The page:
He delighted his audience at the NFU conference by giving unequivocal commitments that the U.K. would not sign any post-Brexit trade deals with other countries that “undercut” U.K. farmers “on animal welfare or environmental standards.”

Just such a trade deal with the U.S., Australia or New Zealand is the British farming industry’s worst fear, and they were happy to hail a minister committed to protecting them from it. Gove said his view was not at odds with International Trade Secretary Liam Fox on this, telling the Huffington Post that he and Fox not only sing from “the same hymn sheet, we finish each other’s sentences.” He also gave farmers cause to hope the U.K. might adopt a liberal immigration policy toward seasonal workers, telling his hosts that while they would have to wait for the Home Office to confirm the U.K.’s post-Brexit immigration policies, he personally had found the NFU’s case for a seasonal workers’ scheme “compelling.”

He also said he didn’t mind not being assigned a “Road to Brexit” speech by the government, insisting Davis and Johnson — “the Messi and Ronaldo of the Cabinet” — were more than equal to the task. Points for charm.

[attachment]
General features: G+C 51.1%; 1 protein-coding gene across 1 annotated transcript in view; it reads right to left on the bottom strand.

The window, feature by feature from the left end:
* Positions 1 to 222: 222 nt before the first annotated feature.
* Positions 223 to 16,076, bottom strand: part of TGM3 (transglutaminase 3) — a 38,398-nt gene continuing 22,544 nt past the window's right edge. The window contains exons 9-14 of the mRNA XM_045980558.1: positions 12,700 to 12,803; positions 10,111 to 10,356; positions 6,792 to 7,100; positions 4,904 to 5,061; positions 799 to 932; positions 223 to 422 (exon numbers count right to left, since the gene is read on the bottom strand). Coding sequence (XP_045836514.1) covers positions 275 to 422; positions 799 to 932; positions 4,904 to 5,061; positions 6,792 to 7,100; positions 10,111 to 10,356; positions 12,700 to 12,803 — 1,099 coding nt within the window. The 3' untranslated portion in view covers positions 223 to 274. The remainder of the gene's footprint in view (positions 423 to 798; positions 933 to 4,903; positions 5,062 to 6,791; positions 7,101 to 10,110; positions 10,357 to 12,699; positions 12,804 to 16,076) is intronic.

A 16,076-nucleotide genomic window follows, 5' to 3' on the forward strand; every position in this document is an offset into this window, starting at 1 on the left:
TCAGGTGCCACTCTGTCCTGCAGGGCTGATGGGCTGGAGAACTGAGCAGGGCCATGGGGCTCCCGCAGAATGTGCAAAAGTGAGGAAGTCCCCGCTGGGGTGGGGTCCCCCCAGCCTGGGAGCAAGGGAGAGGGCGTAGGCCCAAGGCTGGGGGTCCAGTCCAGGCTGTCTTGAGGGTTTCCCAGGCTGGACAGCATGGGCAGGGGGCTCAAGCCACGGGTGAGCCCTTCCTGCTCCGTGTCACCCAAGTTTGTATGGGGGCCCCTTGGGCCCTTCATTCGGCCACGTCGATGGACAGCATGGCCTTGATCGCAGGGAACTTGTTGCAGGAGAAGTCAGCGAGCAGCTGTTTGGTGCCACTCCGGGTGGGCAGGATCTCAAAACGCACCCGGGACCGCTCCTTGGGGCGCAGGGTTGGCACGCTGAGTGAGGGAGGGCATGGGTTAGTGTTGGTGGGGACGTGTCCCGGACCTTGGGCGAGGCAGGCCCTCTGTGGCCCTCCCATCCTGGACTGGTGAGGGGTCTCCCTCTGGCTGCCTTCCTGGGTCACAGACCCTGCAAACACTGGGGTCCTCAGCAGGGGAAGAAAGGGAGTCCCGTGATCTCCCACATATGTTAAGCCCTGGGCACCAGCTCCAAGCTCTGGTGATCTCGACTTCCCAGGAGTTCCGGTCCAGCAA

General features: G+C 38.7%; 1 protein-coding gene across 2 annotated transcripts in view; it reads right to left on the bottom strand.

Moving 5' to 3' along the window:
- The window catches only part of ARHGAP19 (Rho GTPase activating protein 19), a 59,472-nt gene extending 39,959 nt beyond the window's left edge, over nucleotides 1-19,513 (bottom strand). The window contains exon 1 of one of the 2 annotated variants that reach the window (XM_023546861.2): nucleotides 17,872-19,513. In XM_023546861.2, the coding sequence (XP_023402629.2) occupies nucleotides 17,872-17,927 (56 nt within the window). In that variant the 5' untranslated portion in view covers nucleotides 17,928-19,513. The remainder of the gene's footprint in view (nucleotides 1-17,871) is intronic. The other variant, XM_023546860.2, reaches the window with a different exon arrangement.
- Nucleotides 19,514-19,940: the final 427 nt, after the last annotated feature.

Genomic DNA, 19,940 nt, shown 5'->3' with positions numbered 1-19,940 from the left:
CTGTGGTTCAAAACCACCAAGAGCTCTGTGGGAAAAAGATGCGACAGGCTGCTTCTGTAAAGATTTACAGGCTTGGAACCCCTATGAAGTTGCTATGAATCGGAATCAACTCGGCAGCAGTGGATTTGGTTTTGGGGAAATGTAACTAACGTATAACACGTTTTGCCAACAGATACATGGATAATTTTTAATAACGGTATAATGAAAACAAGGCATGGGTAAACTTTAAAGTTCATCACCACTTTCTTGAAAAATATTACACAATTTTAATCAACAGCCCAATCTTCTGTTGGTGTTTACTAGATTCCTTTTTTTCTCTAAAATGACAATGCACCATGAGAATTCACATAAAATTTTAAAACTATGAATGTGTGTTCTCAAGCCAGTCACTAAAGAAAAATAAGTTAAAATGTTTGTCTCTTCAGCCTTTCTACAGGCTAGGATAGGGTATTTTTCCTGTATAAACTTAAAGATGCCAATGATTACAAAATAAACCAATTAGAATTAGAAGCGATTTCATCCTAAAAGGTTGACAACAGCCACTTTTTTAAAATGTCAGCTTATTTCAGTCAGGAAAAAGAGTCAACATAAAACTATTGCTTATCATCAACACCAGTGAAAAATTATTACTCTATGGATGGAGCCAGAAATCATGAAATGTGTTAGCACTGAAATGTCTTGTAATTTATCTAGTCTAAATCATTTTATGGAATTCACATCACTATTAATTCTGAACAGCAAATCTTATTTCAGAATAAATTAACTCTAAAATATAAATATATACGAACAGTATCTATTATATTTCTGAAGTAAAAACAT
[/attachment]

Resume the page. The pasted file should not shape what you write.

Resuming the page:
Liam Fox and the nine trade commissioners

International Trade Secretary Liam Fox arrives in Downing Street for the weekly Cabinet meeting on February 20, 2018 in London, England | Jack Taylor/Getty Images

Leadership odds

Article 50 day: 66/1

Today: 100/1

In fairness to Liam Fox, his bit in the great Brexit drama — securing all those non-EU free-trade deals — comes after the U.K. has left the European Union, so it’s perhaps not surprising that the international trade secretary has been relatively peripheral to the government’s preparations for EU exit. A leadership challenger in the July 2016 contest, he is now way behind the pack (although so was Rees-Mogg this time last year, so anything is possible).

His was the most low-key address of the day, delivered to an audience of business leaders at the EEF manufacturers’ organization conference in London. He declined to go into detail about the government’s Brexit negotiating plans, but did set out how he sees the U.K.’s free-trading future.

The country’s new trade commissioners, operating in nine regions of the world, will have much more freedom to formulate trade policy and be “free from the constraints of Whitehall,” Fox said.

New officials have recently been appointed in South Asia, China and North America who, along with their counterparts elsewhere in the world, would have “much more autonomy, free from the constraints of Whitehall targets, to do what works best in their region to improve trade,” he said.

David Davis: No ‘race to the bottom’ post Brexit